I especially love the weight gain or loss. So not staying at exactly the same weight is due to blogging. Are there certain topics that will ensure weight loss? I’ll be sure to write those ALL day….

    Very cool post.

  15. James Boyer

    April 23, 2008 at 3:03 pm

    Wow, now that is some serious blogging. I cannot say that I put anything close to that kind of effort into blogging. Heck I can’t to many home buyers want me to show them houses and have to maintain my home listings as well.

    I would say a hour or two a day is plenty of blogging.

  16. Susan

    April 23, 2008 at 3:48 pm

    Chris, by all means go for those runs, it counters the physical deterioration. Its also a really good way to just clear your head, organize your thoughts and maybe even come up with something new and exciting to blog about.

  17. Maher Saleh

    June 30, 2008 at 12:17 am

    My main problem about blogging is sleeping disorders.

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Social Media

Twitter branches out into voice chat – what could go wrong?

(SOCIAL MEDIA) We’re learning more about Twitter’s forthcoming audio chat rooms, but what is Twitter learning about moderation?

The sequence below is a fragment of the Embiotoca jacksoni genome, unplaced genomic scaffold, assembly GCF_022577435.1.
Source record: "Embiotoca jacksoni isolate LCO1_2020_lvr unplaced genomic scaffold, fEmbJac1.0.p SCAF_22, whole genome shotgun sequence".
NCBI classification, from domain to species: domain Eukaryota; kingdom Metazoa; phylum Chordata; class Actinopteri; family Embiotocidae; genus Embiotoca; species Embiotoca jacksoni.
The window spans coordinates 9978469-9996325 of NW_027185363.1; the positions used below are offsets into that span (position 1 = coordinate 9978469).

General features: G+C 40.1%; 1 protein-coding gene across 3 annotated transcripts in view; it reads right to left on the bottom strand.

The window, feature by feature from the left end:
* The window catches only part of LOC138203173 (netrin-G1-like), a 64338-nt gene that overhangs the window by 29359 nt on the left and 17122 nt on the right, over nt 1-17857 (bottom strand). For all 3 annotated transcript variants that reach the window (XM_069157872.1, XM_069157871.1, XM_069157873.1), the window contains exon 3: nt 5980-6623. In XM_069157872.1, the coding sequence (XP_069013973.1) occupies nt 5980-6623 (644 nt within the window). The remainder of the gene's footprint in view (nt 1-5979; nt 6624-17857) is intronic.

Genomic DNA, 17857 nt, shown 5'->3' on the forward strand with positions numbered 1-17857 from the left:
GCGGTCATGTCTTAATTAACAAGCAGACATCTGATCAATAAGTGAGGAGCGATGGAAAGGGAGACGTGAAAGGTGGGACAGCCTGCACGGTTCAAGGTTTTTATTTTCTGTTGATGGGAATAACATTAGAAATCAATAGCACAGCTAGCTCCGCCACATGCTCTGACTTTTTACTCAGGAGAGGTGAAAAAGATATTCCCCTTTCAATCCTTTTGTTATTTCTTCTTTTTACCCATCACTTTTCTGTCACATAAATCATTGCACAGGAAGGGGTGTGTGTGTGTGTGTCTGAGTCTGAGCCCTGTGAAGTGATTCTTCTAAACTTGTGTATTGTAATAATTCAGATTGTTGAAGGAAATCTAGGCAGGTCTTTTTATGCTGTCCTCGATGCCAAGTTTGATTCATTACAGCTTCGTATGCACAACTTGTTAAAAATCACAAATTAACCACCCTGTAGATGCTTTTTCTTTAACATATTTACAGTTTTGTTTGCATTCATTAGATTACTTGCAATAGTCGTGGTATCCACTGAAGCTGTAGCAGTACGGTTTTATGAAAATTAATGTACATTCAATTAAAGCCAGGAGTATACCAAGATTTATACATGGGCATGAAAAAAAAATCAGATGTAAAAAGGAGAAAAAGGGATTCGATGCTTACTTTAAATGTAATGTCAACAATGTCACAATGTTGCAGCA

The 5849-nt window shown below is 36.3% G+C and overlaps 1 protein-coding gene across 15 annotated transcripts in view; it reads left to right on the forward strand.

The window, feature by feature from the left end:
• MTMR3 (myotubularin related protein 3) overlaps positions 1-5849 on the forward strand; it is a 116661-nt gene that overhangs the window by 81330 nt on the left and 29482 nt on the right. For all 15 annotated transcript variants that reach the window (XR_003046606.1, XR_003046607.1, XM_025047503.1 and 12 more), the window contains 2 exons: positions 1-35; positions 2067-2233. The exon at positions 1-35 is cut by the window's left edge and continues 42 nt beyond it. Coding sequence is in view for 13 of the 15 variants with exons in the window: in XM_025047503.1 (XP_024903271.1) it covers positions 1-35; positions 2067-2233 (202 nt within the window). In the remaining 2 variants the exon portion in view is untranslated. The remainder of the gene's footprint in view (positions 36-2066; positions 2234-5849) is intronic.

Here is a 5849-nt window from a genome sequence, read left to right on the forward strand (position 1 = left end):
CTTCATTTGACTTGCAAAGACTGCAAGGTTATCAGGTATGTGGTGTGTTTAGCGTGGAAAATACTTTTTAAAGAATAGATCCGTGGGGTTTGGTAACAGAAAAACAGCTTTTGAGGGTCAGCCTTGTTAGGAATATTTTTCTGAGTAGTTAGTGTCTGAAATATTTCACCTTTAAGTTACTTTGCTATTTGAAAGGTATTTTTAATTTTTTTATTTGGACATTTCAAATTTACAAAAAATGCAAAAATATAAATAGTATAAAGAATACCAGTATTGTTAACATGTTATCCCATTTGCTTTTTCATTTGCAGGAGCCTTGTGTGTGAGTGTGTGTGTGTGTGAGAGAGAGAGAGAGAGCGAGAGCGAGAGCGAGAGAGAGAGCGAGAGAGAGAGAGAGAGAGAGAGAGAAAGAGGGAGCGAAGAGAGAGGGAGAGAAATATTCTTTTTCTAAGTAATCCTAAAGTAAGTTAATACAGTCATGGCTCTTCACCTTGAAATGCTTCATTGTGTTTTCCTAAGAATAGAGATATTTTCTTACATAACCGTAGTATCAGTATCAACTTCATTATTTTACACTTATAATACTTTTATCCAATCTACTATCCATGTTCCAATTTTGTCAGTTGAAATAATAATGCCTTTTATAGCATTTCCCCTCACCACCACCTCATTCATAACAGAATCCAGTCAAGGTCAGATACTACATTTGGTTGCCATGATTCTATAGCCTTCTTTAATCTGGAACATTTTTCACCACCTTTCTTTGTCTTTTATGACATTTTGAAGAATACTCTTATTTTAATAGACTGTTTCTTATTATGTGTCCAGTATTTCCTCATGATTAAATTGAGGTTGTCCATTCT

Twitter open on a smartphone on table next to a cup of warm brown tea.

Twitter wants you to talk more with more people. Like, actually form words. With your mouth.

In November 2020, the micro-blogging giant announced it’s testing its new Audio Spaces feature, which allows users to create audio-only chat rooms – making it what Wired calls a copycat of the new and buzzy Clubhouse app.

Twitter itself hasn’t released many details, but tech blogger/app-feature detective Jane Manchun Wong has been tweeting some of the deets.

How it works

Here’s what we know about the private beta version, according to Wong: Users create a chat room and can control who is admitted to the group, whether it’s the public, followers, or followees. Group size is currently limited to 10. Members can react with a set set of emojis: “100,” raised hand, fist, peace sign, and waving hand. Spaces conversations are not recorded, but they are transcribed for accessibility. It uses Periscope on the back end.

One thing that’s not clear: The actual name. Twitter’s announcements have been calling it Audio Spaces, but the product’s handle is @TwitterSpaces.

It’s Twitter! What could go wrong?

The big gorilla in the chat room is moderation – as in, how do you keep humans from being terrible on Twitter?

We can all be forgiven for skepticism when it comes to Twitter’s aim to keep Audio Spaces safe(ish). Twitter can be a toxic stew of personal insults and even threats. Interestingly, Twitter is starting its test by inviting users who are often targets: Women and people from marginalized groups. Great idea! Who better to help craft community guidelines?